Some salient examples of this include, webvet, a new media play aimed at being the WebMD for the pet space.  Founder William Zacchero was an Executive Vice President with American Interactive Media, a developer of an marketer of entertainment content and programs.  VetSource provides outsourced services that enable veterinary clinics and animal hospitals to better meet the needs of their clients by extending their pharmacy services to include home delivery and continuous replenishment.  David Laurance, CEO of VetSource and his team have been together through two prior pharmacy companies.  Laurance was a seasoned Omnicare executive before he target the veterinary market as a big opportunity for outsourced services.  The team behind Embark, a next generation pet retail concept, includes serial entrepreneur Landon Pollock. Embrace Pet Insurance, which was recently closed its Series A, was founded by Laura Bennett, a 16 year veteran of the human side of the insurance industry.

If you think about venture capital and the prototype companies they back, investors tend to focus on experienced management teams.  As outside capital has become more focused on the industry it has attracted seasoned professionals to the business of pets.

Pet Products Get the Green Sheen

The organic movement within the pet space is morphing outside of food and deeper into products.  Nearly every corner of the U.S. product economy is spawning companies trying to benefit from the “greening of America”, and the pet space is no different.  Environmentally and health conscious consumers are driving this proliferation, sparked, in part, by the 2007 pet food recall.  The food scare provided everyone a wake up call and the desire to understand the underlying ingredients within and composition of a product has never been higher.

The potential lift in the pet organic space is substantial, as only 7.3% of consumers purchase organic dog products, flat from a year ago, versus the consumer population which, according to a market survey from BIGresearch, 52% of the time purchases organic products occasionally and 10% purchase organic products always.  Nearly half (48%) of pet households seek out natural and environmentally friendly products (Packaged Facts), in their personal lives.  Natural supermarkets are providing an additional access point for consumers to buy organic pet products.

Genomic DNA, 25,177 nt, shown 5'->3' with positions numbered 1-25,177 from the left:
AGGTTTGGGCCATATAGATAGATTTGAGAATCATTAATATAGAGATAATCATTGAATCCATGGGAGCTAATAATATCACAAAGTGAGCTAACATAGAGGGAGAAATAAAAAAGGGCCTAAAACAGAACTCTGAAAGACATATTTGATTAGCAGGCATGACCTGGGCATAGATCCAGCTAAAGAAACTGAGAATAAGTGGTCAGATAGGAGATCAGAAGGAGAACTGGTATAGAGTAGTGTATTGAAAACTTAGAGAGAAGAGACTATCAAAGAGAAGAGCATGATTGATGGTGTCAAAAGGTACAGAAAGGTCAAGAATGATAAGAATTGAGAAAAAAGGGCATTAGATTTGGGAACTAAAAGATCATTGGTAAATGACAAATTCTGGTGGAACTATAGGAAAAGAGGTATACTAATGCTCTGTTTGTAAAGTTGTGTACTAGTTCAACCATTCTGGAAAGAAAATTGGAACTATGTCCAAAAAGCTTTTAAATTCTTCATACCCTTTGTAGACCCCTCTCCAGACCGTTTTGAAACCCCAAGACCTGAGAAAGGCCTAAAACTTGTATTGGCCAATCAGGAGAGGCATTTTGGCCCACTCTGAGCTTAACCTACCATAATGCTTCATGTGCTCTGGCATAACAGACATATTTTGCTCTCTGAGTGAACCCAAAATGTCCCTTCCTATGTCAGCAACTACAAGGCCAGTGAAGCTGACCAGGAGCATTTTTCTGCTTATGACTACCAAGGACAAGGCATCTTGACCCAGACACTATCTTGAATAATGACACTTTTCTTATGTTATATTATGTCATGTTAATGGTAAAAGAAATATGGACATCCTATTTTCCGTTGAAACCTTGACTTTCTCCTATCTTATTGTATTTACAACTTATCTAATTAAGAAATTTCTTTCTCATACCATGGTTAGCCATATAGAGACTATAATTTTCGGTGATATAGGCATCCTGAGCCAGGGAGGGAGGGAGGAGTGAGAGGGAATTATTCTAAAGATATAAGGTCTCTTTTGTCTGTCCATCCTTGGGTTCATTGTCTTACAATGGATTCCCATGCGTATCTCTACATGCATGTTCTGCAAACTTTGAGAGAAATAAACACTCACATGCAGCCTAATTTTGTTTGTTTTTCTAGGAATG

Long term I expect organic and environmentally friendly products to play a fundamental role in the pet industry, but a much more subtle level.  Ingredient origins and product composition will standardize around inputs that are safe and natural.  The market, at its center, will demand it.  It will become the de facto standard.

Let’s Make a Deal

The key unknown is how the transaction environment will impact the pet space over the near term.  While I continue to believe there is venture funding for pet start-ups and private equity capital for lower middle market pet food and product companies, the question is what is going to happen to  companies like Dogswell, Ruff Wear, Zukes, Simplyshe and other leading companies in the industry.  In all likelihood they will simply keep on keeping on, creating generous annual profits for their shareholders.  However, at some point a strategic buyer population must emerge for this cycle to become self propelling.   Attractive exits must be realized for funding events to accelerate at the venture level.  The Furminator and Castor & Pollux transactions were a good start, but more data points are necessary to derive a solid regression.

/bryan